If you manage to make a profit, you can either buy more rufs to make more synannas, or more critically, buy paint. Whenever you buy paint you can return to your ship and begin to repair its shields. It's not possible to repaint the whole ship in one round of play (one Simian week), so a game usually takes several Simian weeks.

Run For The Money
Run For The Money: A Simian
passes overhead while two
bizlings (left center) try to maxi-
mize synanna production.

The Bizling Spreadsheet
At the end of each round, players get a chance to review the past week and plan their strategy for the next. This part of the game includes such features as an animated graph showing profit or loss, a survey of the Simians' opinion of your synanna production, and most fascinating of all, a very simple spreadsheet.
    The interesting part of the spreadsheet is that both bizlings' accounts appear on the same screen. This allows you to watch in fear as your opponent plans to undercut your price for synannas. Then, on another screen, you get one minute to raise or lower your final prices in a flurry of bid and bluff.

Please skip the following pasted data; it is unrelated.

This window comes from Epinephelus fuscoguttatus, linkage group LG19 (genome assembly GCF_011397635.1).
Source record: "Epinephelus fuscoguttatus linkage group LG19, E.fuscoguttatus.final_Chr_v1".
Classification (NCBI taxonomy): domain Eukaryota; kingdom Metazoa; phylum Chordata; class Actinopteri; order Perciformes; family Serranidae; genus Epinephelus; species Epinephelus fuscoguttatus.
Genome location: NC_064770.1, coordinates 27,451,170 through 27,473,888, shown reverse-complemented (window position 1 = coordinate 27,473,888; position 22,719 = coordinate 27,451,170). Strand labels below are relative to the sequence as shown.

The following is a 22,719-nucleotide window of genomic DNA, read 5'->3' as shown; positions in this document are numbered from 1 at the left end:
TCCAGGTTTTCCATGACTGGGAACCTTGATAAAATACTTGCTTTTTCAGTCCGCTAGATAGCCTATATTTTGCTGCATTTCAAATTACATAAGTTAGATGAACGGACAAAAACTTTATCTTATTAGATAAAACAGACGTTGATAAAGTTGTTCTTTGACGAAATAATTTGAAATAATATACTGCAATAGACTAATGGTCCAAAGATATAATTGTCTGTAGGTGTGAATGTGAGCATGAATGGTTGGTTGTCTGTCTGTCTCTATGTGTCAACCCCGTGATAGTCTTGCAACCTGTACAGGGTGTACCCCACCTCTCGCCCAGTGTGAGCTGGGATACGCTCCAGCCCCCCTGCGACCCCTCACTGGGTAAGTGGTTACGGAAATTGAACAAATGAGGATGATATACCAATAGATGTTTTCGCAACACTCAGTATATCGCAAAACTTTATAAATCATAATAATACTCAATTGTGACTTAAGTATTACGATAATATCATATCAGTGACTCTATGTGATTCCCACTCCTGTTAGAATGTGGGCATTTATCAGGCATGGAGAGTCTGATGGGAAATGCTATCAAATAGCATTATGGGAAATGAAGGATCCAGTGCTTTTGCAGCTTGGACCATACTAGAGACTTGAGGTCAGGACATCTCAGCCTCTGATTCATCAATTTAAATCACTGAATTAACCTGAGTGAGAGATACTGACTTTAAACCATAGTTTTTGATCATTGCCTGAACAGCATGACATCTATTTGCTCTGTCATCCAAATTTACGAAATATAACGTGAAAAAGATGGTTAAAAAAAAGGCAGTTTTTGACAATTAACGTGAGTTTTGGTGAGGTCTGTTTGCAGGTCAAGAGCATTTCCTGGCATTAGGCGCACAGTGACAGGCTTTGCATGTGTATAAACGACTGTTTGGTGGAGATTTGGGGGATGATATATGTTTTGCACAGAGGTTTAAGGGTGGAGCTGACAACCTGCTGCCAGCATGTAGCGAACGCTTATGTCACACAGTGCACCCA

Finally, if either bizling thinks his spaceship's shield is adequately repaired (it need not be completely repainted), he can attempt to launch the ship for home. If both bizlings fail, another week of the game follows. The first player to successfully escape Simian is the winner.
    The game does have arcade features. You must move your bizlings around to get into the rufhouses, to pick up ruf, to bid on paint, and to repaint your shields.
    However, the arcade action is not really the main feature of the game. The main feature is that you are constantly making decisions. Should you buy high quality rufs and charge more for your synannas? Should you wait in a rufhouse, hoping to get a lower price, while the other bizling is moving freely about? These are just two of a number of choices you must deal with. The animated graph helps you evaluate the prior week, and the spreadsheet helps you plan for the next week.

A Dozen Strategies
The most important tool for making decisions may be the list of 12 strategies in the user's manual. The strategies are presented in an entertaining manner, and are well written and well thought-out. The economic modules were designed by a professor at the Massachusetts Institute of Technology. Playtesting each strategy revealed that all 12 are somehow reflected in the game. Herein lies the educational aspect: Not only are these 12 strategies relevant to the game, but they are also relevant to the business world. It's hard to think of a more painless and graphic way of learning, at a simplified level, the concepts of business planning and forecasting.